MAHLER: Symphony No. 2 in C Minor “Resurrection”; CONSTANT: 24 Preludes for Orchestra – Berthe Montmart, soprano/Oralia Dominguez, mezzo-soprano/Choeur de la RTF/Orchestre National de la RTF/Leonard Bernstein – Radio France

by | Jun 7, 2009 | Classical Reissue Reviews | 0 comments

MAHLER: Symphony No. 2 in C Minor “Resurrection”; CONSTANT: 24 Preludes for Orchestra – Berthe Montmart, soprano/Oralia Dominguez, mezzo-soprano/Choeur de la RTF/Orchestre National de la RTF/Leonard Bernstein

Radio France FRF002, 2-CD 49:50; 48:03 [Distr. by Harmonia mundi] ****:

The public concert from the Theatre des Champs-Elysees 13 November 1958 features Leonard Bernstein (1918-1990) at his impassioned, dramaturgical best, in the Mahler he championed with a ferocity few others brought to the podium. Mahler himself led the Second Symphony in Paris on 17 April 1910, conducting the Orchestre Colonne, raising mixed reactions from the French, who simultaneously blasted his “hypertrophy of spirit” and praised his “strange, interesting evocations of the grandiose genius of Berlioz.” Listening to Bernstein’s inflamed reading of the C Minor Symphony, I am convinced that we are close witnesses to what Willem Mengelberg, that selfsame flamboyant megalomaniac, would have conjured musically for us had we been present for his Resurrection.

Brisk tempos, fierce slides, unwavering attention to Mahler’s rhythmic niceties, and always a monumental sense of the grand texture mark every inch of this self-indulgent, self-proclaiming, musical experience. The desire for both Eternity and Immanence, as embodied in the soprano’s Wunderhorn song, “Urlicht,” captures the divine, terrible paradox of Mahler’s vision, his Blake-like desire to marry Heaven and Hell.  If Montmart’s voice does not have the natural, aerial sweep of Stich-Randall or Schwarzkopf, it does communicate the earthbound desire for transcendence that defines Mahler’s tortured spirit. Coming hard on the heels of the eccentric, macabre Scherzo, the Urlicht wants to be a balm to the sin-sick soul.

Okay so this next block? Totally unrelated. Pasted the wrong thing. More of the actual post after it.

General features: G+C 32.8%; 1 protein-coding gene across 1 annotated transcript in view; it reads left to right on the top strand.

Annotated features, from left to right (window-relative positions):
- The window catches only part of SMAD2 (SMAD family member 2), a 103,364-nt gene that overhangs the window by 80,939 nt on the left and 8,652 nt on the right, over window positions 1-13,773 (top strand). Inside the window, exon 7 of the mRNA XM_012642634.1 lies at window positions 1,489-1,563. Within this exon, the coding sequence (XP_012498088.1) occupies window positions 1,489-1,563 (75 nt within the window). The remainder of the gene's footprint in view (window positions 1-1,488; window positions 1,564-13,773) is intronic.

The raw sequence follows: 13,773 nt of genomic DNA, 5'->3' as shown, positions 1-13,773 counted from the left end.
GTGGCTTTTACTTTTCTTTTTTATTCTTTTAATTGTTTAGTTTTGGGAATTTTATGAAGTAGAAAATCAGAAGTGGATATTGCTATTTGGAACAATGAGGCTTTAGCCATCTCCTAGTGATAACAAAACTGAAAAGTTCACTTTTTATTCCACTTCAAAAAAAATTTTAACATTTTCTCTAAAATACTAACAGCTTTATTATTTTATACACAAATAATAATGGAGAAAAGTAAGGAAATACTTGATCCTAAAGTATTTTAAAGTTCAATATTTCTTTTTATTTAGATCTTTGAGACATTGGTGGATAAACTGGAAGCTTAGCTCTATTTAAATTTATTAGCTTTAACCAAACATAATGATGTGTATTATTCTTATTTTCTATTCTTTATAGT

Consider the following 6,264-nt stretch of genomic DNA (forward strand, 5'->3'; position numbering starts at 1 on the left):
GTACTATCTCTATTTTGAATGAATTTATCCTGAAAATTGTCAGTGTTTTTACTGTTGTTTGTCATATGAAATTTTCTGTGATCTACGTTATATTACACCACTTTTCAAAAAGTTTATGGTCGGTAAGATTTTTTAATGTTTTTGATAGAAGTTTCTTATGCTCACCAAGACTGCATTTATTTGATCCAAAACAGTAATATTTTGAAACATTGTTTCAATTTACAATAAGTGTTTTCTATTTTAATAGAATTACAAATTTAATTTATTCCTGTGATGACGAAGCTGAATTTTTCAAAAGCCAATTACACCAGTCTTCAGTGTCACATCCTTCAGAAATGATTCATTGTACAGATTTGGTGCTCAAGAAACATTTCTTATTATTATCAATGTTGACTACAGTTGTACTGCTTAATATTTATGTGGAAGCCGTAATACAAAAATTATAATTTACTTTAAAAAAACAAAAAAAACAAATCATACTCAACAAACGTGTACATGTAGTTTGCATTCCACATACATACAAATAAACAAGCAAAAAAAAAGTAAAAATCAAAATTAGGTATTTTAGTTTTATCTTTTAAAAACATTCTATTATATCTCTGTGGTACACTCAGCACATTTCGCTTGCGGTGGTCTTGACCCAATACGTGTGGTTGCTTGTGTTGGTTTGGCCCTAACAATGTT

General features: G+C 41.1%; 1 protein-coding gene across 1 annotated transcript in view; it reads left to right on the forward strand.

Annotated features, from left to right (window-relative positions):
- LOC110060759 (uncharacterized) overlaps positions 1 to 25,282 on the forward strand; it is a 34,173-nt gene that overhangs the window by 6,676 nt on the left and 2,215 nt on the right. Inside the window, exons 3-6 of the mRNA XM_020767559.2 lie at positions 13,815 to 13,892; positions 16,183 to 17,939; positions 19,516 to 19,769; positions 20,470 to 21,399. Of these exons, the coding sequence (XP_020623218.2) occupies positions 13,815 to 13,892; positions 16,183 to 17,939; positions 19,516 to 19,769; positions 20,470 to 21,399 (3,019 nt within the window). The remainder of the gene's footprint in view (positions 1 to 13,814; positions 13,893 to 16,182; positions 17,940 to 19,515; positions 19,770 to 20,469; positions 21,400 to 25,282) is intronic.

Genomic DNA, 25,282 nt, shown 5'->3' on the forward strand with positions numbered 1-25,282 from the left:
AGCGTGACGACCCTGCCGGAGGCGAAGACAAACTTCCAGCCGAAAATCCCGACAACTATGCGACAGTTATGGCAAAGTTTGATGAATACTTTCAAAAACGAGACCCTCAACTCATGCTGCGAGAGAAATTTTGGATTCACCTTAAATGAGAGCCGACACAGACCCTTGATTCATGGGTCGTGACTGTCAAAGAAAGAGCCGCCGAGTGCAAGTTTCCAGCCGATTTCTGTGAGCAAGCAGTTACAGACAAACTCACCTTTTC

The monumental Finale presents its apocalyptic intervals at the outset, later to become grandiose, mystic, the individual colors weaving and inflated toward the few lines of Klopstock, augmented by Mahler’s own text, celebrating the aerial spirit of Man in pursuit of eternal truth, eternal light. The Dies Irae of the first movement, herein augmented with polyphony, turns upon itself: like a moment in John Donne, “Death, thou shalt die!” Each of  the chorus’ soft, a cappella verses leads to an instrumental interlude of diaphanous, religious fervor. At “O Schmerz!” soprano and alto engage in a fervent duet in A-flat on Pain and Death, Dominguez delivering some shattering high notes. We can hear Bernstein’s urging and imploring his French players, the brass–trumpets, trombones, tuba–especially, to meet Mahler’s demands, the long urgent progression from F Minor to E-flat Major by way of “the Great Summons” in G-flat. For better or worse, the miking captures–occasionally in muffled sonics–as much audience coughing as it does musical glory. But that spasm to transcendence cannot be denied, Bernstein and Mahler having reached a creative conjunction of the highest order, the audience immediately erupting into bravos of equal voluptuousness.

Marius Constant (1925-2004), the Romanian composer, will forever be remembered for his theme-music for Rod Serling’s The Twilight Zone.  His 24 Preludes were to have had their premier under Monteux, but it is here with Bernstein that they first debuted. Lasting fourteen minutes, they are described by Constant as “essences” without tonality but having a “pivot-sound,” lasting a few seconds to a minute, often embracing the spectrum of five octaves in 61 different sounds, poly-rhythmically. A real “etude” for orchestra in tone-clusters, the music–in the manner of Berg, Schoenberg, and Ligeti–jars our sense of space and time, the eighteen first violins sometimes playing eighteen separate parts. A distinct reference to Stravinsky’s Le Sacre du Printemps asserts itself some ten minutes into the score.  The piece concludes with the sound of carillon-like, fluttering strings, quietly dispersed, the kind of sound in which Bernstein’s predecessor at the New York Philharmonic – Dimitri Mitropoulos – would revel.

–Gary Lemco
 

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